UNIVERSITY OF PENNSYLVANIA - AFRICAN STUDIES CENTER
During the eighth session of the Joint Conference of African Statisticians, Planners and Demographers (JCPSD) held in Addis Ababa from 21-26 March 1994, the Information Science Committee assumed new functions assigned to it by the twenty- eighth (1993) session of the UNECA Conference of Ministers. Under its new terms of reference the Information Science Committee is charged with providing policy guidance to the UNECA on its activities and programme in information systems development.
The change in functions of the Committee resulted from the UNECA Conference of Ministers decision to rationalize the number of statutory and legislative bodies reporting to it, eliminating, among other bodies, the Regional Technical Committee for PADIS which had meet biennially since 1985.
Information systems figured prominently among the debate and decisions of the Joint Conference this year. The Conference urged UNECA to co-ordinate databases developed in the region through the promotion and the adoption of norms and standards, in order to facilitate the exchange of information and foster regional economic integration. In view of the barriers placed to the introduction of modems, satellites and other new information technology in some countries, the Conference requested UNECA to sensitize policy makers to the importance of electronic communication as a tool for African development and regional co- operation. The Conference stressed the need for Africa to take part actively in computer mediated communications so that more intra-country and intra-African communication would result. The Conference urged member States to approve the introduction and utilization of new technology for electronic communication.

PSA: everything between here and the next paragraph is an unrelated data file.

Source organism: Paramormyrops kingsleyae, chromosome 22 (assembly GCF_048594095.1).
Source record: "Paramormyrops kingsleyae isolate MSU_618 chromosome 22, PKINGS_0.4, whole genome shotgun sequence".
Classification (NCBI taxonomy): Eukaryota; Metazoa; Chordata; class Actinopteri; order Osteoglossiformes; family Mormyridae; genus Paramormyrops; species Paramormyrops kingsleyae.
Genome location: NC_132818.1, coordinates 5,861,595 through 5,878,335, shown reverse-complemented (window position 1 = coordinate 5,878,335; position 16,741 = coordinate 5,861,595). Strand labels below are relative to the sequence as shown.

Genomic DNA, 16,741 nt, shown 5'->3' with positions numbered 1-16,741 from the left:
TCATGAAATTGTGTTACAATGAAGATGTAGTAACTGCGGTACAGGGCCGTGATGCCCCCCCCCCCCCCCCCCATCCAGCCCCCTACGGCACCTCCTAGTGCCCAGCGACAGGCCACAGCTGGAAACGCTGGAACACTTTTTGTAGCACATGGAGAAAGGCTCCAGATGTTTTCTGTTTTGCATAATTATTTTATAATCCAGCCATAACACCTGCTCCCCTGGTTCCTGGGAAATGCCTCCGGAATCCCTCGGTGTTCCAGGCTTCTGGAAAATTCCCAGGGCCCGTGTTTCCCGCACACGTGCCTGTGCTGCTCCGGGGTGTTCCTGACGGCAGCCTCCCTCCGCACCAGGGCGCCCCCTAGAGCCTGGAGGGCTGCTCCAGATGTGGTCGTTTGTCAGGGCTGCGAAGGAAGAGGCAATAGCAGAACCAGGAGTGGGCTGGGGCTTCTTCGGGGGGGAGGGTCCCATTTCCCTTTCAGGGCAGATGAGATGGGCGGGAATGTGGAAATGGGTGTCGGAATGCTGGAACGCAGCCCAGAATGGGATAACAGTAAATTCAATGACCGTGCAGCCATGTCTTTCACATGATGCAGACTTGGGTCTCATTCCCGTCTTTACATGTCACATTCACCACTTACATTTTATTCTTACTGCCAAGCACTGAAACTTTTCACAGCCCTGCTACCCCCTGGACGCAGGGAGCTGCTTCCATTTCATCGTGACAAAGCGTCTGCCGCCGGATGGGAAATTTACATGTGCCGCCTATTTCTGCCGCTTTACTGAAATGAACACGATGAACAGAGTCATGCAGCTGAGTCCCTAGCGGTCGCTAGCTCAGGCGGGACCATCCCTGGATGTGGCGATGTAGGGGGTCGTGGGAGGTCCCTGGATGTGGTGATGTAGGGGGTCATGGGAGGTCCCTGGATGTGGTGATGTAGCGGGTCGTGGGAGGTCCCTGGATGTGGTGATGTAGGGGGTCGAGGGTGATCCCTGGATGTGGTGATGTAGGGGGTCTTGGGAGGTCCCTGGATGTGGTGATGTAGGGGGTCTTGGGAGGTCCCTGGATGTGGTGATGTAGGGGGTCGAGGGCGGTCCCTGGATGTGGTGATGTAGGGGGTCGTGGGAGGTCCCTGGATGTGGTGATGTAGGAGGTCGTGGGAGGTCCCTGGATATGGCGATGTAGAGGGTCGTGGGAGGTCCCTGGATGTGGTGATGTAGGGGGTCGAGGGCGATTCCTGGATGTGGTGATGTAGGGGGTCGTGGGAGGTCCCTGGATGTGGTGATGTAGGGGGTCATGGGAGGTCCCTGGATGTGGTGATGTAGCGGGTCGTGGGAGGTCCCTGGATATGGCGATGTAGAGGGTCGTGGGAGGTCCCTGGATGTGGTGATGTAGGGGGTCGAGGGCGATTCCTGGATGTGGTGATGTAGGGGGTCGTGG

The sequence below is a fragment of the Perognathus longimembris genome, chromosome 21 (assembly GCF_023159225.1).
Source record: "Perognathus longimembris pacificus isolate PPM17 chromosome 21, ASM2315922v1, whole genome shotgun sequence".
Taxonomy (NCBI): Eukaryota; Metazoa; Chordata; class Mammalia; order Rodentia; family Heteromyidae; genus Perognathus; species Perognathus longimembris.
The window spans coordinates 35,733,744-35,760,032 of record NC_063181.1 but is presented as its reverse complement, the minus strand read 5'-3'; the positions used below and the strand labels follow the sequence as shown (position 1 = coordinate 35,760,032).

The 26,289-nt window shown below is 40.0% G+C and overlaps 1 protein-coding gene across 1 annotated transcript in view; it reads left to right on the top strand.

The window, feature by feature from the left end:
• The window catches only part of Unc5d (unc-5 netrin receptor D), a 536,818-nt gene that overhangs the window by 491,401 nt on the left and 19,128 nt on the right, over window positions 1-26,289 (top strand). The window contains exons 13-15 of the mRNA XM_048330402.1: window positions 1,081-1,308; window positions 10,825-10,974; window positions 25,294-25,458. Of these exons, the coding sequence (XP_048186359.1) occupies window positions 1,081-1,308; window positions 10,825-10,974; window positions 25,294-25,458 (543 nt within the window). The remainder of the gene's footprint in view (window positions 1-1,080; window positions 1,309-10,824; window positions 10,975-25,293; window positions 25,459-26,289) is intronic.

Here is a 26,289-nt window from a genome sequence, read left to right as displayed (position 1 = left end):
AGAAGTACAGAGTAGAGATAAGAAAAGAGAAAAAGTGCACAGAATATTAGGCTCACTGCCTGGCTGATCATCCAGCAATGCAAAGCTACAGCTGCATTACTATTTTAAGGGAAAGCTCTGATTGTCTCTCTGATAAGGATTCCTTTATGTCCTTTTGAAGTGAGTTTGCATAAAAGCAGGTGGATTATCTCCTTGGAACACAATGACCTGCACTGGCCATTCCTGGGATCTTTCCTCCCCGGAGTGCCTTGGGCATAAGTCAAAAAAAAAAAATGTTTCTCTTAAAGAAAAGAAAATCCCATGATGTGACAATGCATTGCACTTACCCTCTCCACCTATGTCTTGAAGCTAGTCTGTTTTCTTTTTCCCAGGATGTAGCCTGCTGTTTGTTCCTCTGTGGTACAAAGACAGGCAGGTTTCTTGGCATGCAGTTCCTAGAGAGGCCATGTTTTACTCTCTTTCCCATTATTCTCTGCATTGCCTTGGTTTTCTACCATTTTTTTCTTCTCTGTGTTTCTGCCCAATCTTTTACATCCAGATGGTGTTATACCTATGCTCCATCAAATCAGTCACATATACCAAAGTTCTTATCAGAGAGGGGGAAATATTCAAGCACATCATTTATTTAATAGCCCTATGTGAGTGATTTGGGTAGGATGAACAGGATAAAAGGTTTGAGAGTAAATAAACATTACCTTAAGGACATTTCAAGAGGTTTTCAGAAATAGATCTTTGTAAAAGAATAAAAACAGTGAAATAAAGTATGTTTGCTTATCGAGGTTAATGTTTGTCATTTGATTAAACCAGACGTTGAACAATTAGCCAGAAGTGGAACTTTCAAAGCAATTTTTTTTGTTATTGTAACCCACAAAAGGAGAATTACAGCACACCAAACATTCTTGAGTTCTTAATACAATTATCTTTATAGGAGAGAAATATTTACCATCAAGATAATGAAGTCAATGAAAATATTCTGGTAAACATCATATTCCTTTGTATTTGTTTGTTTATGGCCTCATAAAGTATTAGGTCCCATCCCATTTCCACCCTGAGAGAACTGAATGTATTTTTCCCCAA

Member States were also urged to adopt national information policies and to set up multi-sectoral national information networks for better coordination of development information activities in their respective countries.
The Information Science Committee was attended by 12 member States, two international organizations and two other observer organizations. Its officers elected were Chairperson: Niger (Mr. Abdoulaye Maliki); Vice Chairperson: Senegal (Mr. Abdoussalam Diallo); and Rapporteur: Swaziland (Ms. Dudu Fakudze).
Among the documentation presented to the Committee was the following:
- Development Information Management Issues in Africa (E/ECA/PSD.8/24)
- Computer mediated Communications and the need for infrastructure building
in Africa (E/ECA/PSD.8/25)
- Report on ECA development information activities (1992-1993); work
programme (1994-1995) and provisional work programme (1996-1997)
- Programme Budget Resources 1994-1995 (E/ECA/PSD.8/26/Add.1)
(Translator; these are available in French; let us give you correct titles) Copies of all these documents are available upon request from PADIS from the address shown in the box on p.1.
This decision was a very important one for the continuation of PADIS, whose activities are comprised by UNECA's subprogramme on statistics and information systems development. Since March 1992 when its funding from UNDP came to an end, PADIS financial resources have been very tenuous. The decision of the General Assembly ensures the commitment of the United Nations to include activities on behalf of information systems development in Africa within the resource structure of the United Nations regular programme budget. Further evidence of that commitment came in January 1994 with the creation of a post of regional advisor at UNECA in information systems development, as part of the United Nation's section 20 technical assistance programme.